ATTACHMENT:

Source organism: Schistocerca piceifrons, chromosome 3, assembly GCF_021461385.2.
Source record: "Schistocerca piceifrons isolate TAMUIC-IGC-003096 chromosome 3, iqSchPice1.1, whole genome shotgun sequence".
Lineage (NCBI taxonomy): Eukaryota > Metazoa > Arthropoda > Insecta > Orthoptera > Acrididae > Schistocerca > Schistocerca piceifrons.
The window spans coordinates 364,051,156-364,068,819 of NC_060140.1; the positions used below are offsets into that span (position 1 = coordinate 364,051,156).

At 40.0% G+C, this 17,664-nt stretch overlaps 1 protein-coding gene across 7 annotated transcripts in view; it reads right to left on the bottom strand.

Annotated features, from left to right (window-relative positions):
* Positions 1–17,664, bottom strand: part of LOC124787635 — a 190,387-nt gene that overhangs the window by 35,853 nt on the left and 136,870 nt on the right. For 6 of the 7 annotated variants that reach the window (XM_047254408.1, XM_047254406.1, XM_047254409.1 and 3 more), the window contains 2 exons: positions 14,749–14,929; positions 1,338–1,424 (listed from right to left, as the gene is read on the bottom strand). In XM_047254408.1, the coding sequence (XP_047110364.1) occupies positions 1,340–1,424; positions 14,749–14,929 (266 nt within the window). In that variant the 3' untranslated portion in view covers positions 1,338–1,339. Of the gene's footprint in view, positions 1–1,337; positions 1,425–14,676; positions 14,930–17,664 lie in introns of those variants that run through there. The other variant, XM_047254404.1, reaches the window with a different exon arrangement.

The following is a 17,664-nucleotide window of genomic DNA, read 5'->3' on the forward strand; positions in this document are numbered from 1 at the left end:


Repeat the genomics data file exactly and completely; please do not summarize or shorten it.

Source organism: Schistocerca piceifrons, chromosome 3, assembly GCF_021461385.2.
Source record: "Schistocerca piceifrons isolate TAMUIC-IGC-003096 chromosome 3, iqSchPice1.1, whole genome shotgun sequence".
Lineage (NCBI taxonomy): Eukaryota > Metazoa > Arthropoda > Insecta > Orthoptera > Acrididae > Schistocerca > Schistocerca piceifrons.
The window spans coordinates 364,051,156-364,068,819 of NC_060140.1; the positions used below are offsets into that span (position 1 = coordinate 364,051,156).

At 40.0% G+C, this 17,664-nt stretch overlaps 1 protein-coding gene across 7 annotated transcripts in view; it reads right to left on the bottom strand.

Annotated features, from left to right (window-relative positions):
* Positions 1–17,664, bottom strand: part of LOC124787635 — a 190,387-nt gene that overhangs the window by 35,853 nt on the left and 136,870 nt on the right. For 6 of the 7 annotated variants that reach the window (XM_047254408.1, XM_047254406.1, XM_047254409.1 and 3 more), the window contains 2 exons: positions 14,749–14,929; positions 1,338–1,424 (listed from right to left, as the gene is read on the bottom strand). In XM_047254408.1, the coding sequence (XP_047110364.1) occupies positions 1,340–1,424; positions 14,749–14,929 (266 nt within the window). In that variant the 3' untranslated portion in view covers positions 1,338–1,339. Of the gene's footprint in view, positions 1–1,337; positions 1,425–14,676; positions 14,930–17,664 lie in introns of those variants that run through there. The other variant, XM_047254404.1, reaches the window with a different exon arrangement.

The following is a 17,664-nucleotide window of genomic DNA, read 5'->3' on the forward strand; positions in this document are numbered from 1 at the left end: